# Golf ball impact

1. Mar 23, 2004

### DumbGolfer

A frequent topic of debate for golfers is the initial direction that the golf ball follows when it is struck with the club face angled right or left relative to the direction of the moving clubhead (i.e., an "open" or "closed" face for those familiar with golf terminology).

The common belief is that the initial flight of the ball is primarily influenced by the clubhead's direction, rather than the direction the clubface is pointing at separation.

Can anyone on this forum please offer a definitive answer to this question? I will gladly clarify my request if necessary.

2. Mar 24, 2004

### kuengb

If there were no friction between club and ball, i. e. the ball would not start to rotate, and the impact was totally elastic, the angle of the ball's flight would be the same as the club's angle at the impact. In reality the ball is rotating which decreases the angle of the flight, but still the angle must be bigger than 5/7 of the club's angle. I can explain these "5/7" if you want, just ask.
Anyway, if I didn't overlook an important factor, that's it. It won't help you for a hole-in-one though.

Best wishes, Bruno

3. Mar 24, 2004

### DumbGolfer

Bruno,

Thanks for the reply. If you don't mind, I am very interested in learning more about the 5/7 aspect.

4. Mar 24, 2004

### kuengb

First I'll explain something else: Imagine you are Bowling and you throw your bowl without rotation. So, only a moment after it has touched the ground, it will slide, not roll. But since there's a frictional force acting, the bowl will constantly increase rotation during its slide; until it has reached the point where it revolves fast enough that it can roll on the ground, from then on there won't be any friction. But: The same frictional force that has increased the bowl's rotation has slowed down its speed during this starting period.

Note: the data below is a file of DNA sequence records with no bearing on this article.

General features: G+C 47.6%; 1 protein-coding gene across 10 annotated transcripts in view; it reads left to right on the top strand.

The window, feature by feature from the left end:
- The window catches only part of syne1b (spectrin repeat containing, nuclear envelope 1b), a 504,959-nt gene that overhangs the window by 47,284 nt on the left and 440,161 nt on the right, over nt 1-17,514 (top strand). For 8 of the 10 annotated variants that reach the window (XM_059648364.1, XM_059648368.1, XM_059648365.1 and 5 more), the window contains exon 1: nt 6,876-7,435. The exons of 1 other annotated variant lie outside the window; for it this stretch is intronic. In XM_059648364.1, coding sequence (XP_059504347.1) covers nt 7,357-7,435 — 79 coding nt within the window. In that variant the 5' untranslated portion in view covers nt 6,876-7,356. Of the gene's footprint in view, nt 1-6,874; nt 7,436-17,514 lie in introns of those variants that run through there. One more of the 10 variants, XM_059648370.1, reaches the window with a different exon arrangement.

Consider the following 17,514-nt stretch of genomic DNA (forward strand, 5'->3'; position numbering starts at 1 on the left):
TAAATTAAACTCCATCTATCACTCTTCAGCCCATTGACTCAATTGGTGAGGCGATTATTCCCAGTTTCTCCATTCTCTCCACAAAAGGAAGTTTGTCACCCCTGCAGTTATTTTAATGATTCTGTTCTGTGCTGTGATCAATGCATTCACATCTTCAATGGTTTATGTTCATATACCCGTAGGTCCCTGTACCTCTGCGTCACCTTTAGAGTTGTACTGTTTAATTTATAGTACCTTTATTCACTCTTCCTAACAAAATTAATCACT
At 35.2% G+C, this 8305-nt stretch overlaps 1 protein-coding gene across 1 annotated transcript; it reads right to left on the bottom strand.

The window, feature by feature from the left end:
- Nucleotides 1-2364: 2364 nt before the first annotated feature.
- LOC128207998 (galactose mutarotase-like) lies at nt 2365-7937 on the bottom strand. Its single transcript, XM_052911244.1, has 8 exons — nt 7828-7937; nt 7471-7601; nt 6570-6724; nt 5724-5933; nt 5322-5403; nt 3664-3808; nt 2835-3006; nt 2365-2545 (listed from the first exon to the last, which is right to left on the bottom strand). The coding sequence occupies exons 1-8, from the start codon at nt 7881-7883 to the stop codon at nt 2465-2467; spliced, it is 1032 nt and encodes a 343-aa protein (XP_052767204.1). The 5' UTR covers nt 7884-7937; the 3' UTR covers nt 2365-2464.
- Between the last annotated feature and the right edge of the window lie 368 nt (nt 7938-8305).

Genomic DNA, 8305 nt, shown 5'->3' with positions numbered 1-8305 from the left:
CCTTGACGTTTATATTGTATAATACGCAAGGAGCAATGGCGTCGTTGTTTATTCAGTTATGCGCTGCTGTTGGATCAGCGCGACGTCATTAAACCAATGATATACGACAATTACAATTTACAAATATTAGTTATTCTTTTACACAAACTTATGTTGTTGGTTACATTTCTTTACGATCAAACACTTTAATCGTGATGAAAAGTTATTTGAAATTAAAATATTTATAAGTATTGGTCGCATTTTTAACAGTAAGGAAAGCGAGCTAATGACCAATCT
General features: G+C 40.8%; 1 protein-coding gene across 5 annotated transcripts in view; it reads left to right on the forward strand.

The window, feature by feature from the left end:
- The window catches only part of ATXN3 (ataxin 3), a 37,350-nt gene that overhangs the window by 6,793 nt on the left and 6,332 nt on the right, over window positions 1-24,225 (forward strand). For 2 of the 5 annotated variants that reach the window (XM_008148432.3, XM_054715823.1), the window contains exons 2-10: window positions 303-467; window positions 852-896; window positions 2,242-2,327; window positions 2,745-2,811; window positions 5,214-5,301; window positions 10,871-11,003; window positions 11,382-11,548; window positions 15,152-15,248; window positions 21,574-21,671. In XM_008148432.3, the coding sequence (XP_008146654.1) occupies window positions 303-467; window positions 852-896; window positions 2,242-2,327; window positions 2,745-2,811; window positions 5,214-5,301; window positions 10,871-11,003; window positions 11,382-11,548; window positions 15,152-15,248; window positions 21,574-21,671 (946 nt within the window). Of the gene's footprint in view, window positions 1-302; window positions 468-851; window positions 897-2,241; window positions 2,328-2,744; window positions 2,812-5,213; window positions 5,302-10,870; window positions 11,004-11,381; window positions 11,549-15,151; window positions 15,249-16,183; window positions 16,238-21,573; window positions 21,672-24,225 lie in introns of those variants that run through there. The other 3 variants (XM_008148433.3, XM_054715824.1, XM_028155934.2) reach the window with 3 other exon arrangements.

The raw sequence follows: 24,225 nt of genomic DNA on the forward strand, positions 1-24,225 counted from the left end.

Now, if you do the calculations you will find that the final speed is 5/7 of the initial speed, no matter how big the friction is. The form of the bowl (a sphere, i've ignored the three little holes ) is an important factor for this number.

The connection may not be obvious, but the golf ball impact is basically the same problem: The angle of the flight is proportional to the transversal speed. And since this tr. speed is "splitted up into rotation and translation", as in the Bowling example, $$v_{friction}^{tr} = 5/7*v_{nofriction}^{tr}$$, hence the relation between the two angles is 5/7. And, as I said, the actual angle must be somwhere in between.

By the way, in what situations is this "open/closed" thing used? Laugh at me if you want but isn't it the best to simply shoot straight? Hahaha, I guess that's on the FAQ-list of "Golf For Dummies".

Bruno

Last edited: Mar 24, 2004
5. Mar 25, 2004

### JohnDubYa

By the way, some of the most egregious examples of bad physics occurs in golf talk. Read the advertisements in golf magazines sometime.

Another area of bad physics is high fidelity audio.

6. Mar 25, 2004

### DumbGolfer

Bruno,